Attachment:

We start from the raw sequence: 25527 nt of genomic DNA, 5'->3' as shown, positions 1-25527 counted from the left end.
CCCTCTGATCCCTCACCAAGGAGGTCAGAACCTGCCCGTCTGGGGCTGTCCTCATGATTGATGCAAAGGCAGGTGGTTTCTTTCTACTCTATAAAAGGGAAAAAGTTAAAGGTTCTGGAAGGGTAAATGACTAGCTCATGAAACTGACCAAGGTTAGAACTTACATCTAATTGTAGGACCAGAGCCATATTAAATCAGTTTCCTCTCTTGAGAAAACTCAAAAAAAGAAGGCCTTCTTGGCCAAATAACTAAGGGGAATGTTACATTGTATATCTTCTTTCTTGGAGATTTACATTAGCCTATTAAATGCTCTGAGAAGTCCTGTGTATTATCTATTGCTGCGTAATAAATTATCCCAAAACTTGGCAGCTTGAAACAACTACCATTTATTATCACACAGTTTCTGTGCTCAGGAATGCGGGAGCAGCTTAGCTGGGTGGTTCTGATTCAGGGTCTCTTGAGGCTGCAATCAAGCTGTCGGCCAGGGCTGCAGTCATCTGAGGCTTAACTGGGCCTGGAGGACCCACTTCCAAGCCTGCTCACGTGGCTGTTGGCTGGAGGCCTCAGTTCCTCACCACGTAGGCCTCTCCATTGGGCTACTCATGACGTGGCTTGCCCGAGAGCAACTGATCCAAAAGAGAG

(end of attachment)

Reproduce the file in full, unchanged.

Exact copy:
We start from the raw sequence: 25527 nt of genomic DNA, 5'->3' as shown, positions 1-25527 counted from the left end.
CCCTCTGATCCCTCACCAAGGAGGTCAGAACCTGCCCGTCTGGGGCTGTCCTCATGATTGATGCAAAGGCAGGTGGTTTCTTTCTACTCTATAAAAGGGAAAAAGTTAAAGGTTCTGGAAGGGTAAATGACTAGCTCATGAAACTGACCAAGGTTAGAACTTACATCTAATTGTAGGACCAGAGCCATATTAAATCAGTTTCCTCTCTTGAGAAAACTCAAAAAAAGAAGGCCTTCTTGGCCAAATAACTAAGGGGAATGTTACATTGTATATCTTCTTTCTTGGAGATTTACATTAGCCTATTAAATGCTCTGAGAAGTCCTGTGTATTATCTATTGCTGCGTAATAAATTATCCCAAAACTTGGCAGCTTGAAACAACTACCATTTATTATCACACAGTTTCTGTGCTCAGGAATGCGGGAGCAGCTTAGCTGGGTGGTTCTGATTCAGGGTCTCTTGAGGCTGCAATCAAGCTGTCGGCCAGGGCTGCAGTCATCTGAGGCTTAACTGGGCCTGGAGGACCCACTTCCAAGCCTGCTCACGTGGCTGTTGGCTGGAGGCCTCAGTTCCTCACCACGTAGGCCTCTCCATTGGGCTACTCATGACGTGGCTTGCCCGAGAGCAACTGATCCAAAAGAGAG